There are only a few of us women here in Kosovo who own property. The reasons are many: Some of us are not employed and do not have enough capital to purchase any property, so inheritance remains the only way to obtain it. Some have not inherited anything. Some of us adhere to patriarchal traditions regarding the role of women in society, and we choose to renounce our inheritance in favor of male heirs in the family.
The final result is that women in Kosovo own a disproportionately small share of property. But the situation is slowly changing.
Rina Shabani, 17, is a high school student and a member of Property Inheritance, a non-formal group of young activists. She has engaged in a public awareness campaign on women’s inheritance rights in the Gllogovc area of central Kosovo.
“When we started this initiative, I had many difficulties to convince my family about why it is important for me and for everyone to work on this issue,” she says. Rina and her friends are working to encourage parents, brothers and husbands to support and respect a woman’s right to make her own decisions about property.
A national survey on property rights conducted in 2015 revealed that only 17 percent of women in Kosovo own real property — a situation that poses many negative consequences.
For women, this results in a reduced ability to be an equal member in a family and society. It means a complete economic dependency on male members of the family as well as the government and institutions. It is also a lost opportunity to pursue personal dreams and ambitions.
Only 17 percent of women in Kosovo own real property — a situation that poses many negative consequences.
And it means that, while women make up half of Kosovo’s society, they lack the opportunity to become entrepreneurs and create new businesses, help the economy grow, and generate employment for others. Without property, they cannot gain access to loans. They simply are not participating in the development of the youngest nation in Europe.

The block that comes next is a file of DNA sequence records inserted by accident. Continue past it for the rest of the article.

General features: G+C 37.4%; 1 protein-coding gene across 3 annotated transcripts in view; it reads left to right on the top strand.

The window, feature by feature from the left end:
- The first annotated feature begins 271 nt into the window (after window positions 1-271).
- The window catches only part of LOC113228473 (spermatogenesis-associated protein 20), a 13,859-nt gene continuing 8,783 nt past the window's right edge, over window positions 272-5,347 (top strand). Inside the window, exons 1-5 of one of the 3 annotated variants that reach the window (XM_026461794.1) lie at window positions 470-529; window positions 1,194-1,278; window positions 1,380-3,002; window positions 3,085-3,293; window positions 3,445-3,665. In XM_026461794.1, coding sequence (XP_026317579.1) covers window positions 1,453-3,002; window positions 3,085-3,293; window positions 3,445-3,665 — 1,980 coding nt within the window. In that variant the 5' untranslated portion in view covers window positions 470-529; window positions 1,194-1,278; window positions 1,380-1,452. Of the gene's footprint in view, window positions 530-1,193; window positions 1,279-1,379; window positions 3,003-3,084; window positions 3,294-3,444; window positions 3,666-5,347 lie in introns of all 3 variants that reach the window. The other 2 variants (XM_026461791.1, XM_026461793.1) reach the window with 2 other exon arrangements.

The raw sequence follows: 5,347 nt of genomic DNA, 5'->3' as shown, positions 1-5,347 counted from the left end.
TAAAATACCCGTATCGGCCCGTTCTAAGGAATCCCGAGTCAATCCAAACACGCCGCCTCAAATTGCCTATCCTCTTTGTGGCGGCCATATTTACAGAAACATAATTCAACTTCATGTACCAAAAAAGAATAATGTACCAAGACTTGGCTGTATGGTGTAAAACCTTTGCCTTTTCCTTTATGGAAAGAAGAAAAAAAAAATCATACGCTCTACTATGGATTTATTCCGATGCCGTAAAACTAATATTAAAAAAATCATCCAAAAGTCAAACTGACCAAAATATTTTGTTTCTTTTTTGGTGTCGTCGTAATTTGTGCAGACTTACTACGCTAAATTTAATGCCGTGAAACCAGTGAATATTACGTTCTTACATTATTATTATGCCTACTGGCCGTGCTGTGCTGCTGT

As a Kosovar, I was lucky as I benefited from a good education and easier access to information, laws and loans. But this is not the case for many. Traditions and social pressure, especially in rural areas, has hindered, and continues to hinder, women’s empowerment.
Few women have challenged the obstacles like Valbona Ajeti, an enthusiastic, strong-willed woman. She employees 20 women through her company GRASEP — an acronym that translates to “women of Sllatina e Epërme.” The business produces preserved vegetables and pickles, but its main product is Ajvar, a famous sauce made from red peppers that goes with virtually everything.
Valbona, together with other women and men from Viti municipality in southeast Kosovo, attended continuous USAID-supported training in 2016 on women’s rights — with a focus on property and inheritance rights, business and other managerial skills — organized by the local NGO Kosova Women 4 Women (KW4W).
After learning about her rights, Valbona and her husband registered their property in both of their names instead of just his. This ensured that Valbona would not be rejected for a loan from a local bank to develop her business.
“Registering the property on my name gave me strength and empowered me a lot! Having a parcel carried in my name from my husband’s inheritance was a boost to my success as a businesswoman,” declares Valbona. She now has no limitations on getting loans and expanding her business in terms of space, larger equipment and an additional workshop for her staff.
The Per Te Miren Tone (For Our Common Good) social media campaign has combined broadcast, print and live events to promote the idea that women should be equal players in society. The USAID-sponsored campaign is designed to influence social and community norms around property rights and encourage attitudes and behaviors that support women who accept their inheritance and who purchase property in their own name.
As a result of the campaign, in the last year, the percentage of people with affirmative attitudes toward equality in property rights between women and men has increased from 64 percent to 73 percent, and the percentage of people who have knowledge of their property rights increased from 27 percent in 2015 to 51 percent in 2017.
Last February, the Kosovo Government, with support from USAID, launched the National Strategy on Property Rights. The strategy calls for changes to 40 laws that hinder anyone from claiming their property rights, be they a woman or a member of a minority community.
Even as actions take place in the legal domain, changing the behaviors embedded in tradition is a very long process. It needs women like Rina and Valbona to advocate for women to claim their rights.
About the Author: Xheraldina Cernobregu is a senior communications specialist for USAID’s mission in Kosovo.
Editor’s Note: This entry originally appeared in USAID's 2030: Ending Extreme Poverty in this Generation publication on Medium.